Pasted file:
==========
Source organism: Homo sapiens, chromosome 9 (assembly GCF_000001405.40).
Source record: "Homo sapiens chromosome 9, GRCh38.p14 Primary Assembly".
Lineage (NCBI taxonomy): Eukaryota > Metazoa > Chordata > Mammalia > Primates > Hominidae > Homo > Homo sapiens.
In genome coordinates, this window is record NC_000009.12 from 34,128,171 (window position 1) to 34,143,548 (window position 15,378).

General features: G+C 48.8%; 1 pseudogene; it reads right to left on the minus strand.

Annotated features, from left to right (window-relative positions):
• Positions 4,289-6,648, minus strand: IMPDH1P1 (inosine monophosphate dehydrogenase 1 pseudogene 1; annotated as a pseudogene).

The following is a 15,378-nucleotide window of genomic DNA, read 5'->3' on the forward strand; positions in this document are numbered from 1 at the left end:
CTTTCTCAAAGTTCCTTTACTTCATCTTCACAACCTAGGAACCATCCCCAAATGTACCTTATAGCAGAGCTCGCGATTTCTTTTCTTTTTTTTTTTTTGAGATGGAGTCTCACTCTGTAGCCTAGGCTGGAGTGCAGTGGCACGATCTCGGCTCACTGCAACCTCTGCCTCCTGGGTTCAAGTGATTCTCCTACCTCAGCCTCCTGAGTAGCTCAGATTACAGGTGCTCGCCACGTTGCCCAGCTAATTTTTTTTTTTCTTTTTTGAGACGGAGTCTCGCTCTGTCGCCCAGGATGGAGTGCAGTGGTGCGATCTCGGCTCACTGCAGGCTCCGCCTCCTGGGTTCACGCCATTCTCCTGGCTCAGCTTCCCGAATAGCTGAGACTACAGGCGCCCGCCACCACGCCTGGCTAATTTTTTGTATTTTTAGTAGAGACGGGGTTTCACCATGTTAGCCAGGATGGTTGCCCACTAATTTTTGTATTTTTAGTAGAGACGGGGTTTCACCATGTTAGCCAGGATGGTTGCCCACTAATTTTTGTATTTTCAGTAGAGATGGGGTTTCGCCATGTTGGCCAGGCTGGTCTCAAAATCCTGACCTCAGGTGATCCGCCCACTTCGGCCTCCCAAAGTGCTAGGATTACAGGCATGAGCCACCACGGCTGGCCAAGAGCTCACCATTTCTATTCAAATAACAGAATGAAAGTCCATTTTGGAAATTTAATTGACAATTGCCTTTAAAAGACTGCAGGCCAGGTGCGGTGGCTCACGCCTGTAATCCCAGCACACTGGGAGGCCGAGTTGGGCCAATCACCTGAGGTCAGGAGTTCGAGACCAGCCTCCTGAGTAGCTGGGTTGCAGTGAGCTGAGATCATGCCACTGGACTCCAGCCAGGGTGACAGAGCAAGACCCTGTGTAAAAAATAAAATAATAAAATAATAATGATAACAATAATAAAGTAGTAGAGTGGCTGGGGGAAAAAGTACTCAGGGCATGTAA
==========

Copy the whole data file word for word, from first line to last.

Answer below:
Source organism: Homo sapiens, chromosome 9 (assembly GCF_000001405.40).
Source record: "Homo sapiens chromosome 9, GRCh38.p14 Primary Assembly".
Lineage (NCBI taxonomy): Eukaryota > Metazoa > Chordata > Mammalia > Primates > Hominidae > Homo > Homo sapiens.
In genome coordinates, this window is record NC_000009.12 from 34,128,171 (window position 1) to 34,143,548 (window position 15,378).

General features: G+C 48.8%; 1 pseudogene; it reads right to left on the minus strand.

Annotated features, from left to right (window-relative positions):
• Positions 4,289-6,648, minus strand: IMPDH1P1 (inosine monophosphate dehydrogenase 1 pseudogene 1; annotated as a pseudogene).

The following is a 15,378-nucleotide window of genomic DNA, read 5'->3' on the forward strand; positions in this document are numbered from 1 at the left end:
CTTTCTCAAAGTTCCTTTACTTCATCTTCACAACCTAGGAACCATCCCCAAATGTACCTTATAGCAGAGCTCGCGATTTCTTTTCTTTTTTTTTTTTTGAGATGGAGTCTCACTCTGTAGCCTAGGCTGGAGTGCAGTGGCACGATCTCGGCTCACTGCAACCTCTGCCTCCTGGGTTCAAGTGATTCTCCTACCTCAGCCTCCTGAGTAGCTCAGATTACAGGTGCTCGCCACGTTGCCCAGCTAATTTTTTTTTTTCTTTTTTGAGACGGAGTCTCGCTCTGTCGCCCAGGATGGAGTGCAGTGGTGCGATCTCGGCTCACTGCAGGCTCCGCCTCCTGGGTTCACGCCATTCTCCTGGCTCAGCTTCCCGAATAGCTGAGACTACAGGCGCCCGCCACCACGCCTGGCTAATTTTTTGTATTTTTAGTAGAGACGGGGTTTCACCATGTTAGCCAGGATGGTTGCCCACTAATTTTTGTATTTTTAGTAGAGACGGGGTTTCACCATGTTAGCCAGGATGGTTGCCCACTAATTTTTGTATTTTCAGTAGAGATGGGGTTTCGCCATGTTGGCCAGGCTGGTCTCAAAATCCTGACCTCAGGTGATCCGCCCACTTCGGCCTCCCAAAGTGCTAGGATTACAGGCATGAGCCACCACGGCTGGCCAAGAGCTCACCATTTCTATTCAAATAACAGAATGAAAGTCCATTTTGGAAATTTAATTGACAATTGCCTTTAAAAGACTGCAGGCCAGGTGCGGTGGCTCACGCCTGTAATCCCAGCACACTGGGAGGCCGAGTTGGGCCAATCACCTGAGGTCAGGAGTTCGAGACCAGCCTCCTGAGTAGCTGGGTTGCAGTGAGCTGAGATCATGCCACTGGACTCCAGCCAGGGTGACAGAGCAAGACCCTGTGTAAAAAATAAAATAATAAAATAATAATGATAACAATAATAAAGTAGTAGAGTGGCTGGGGGAAAAAGTACTCAGGGCATGTAA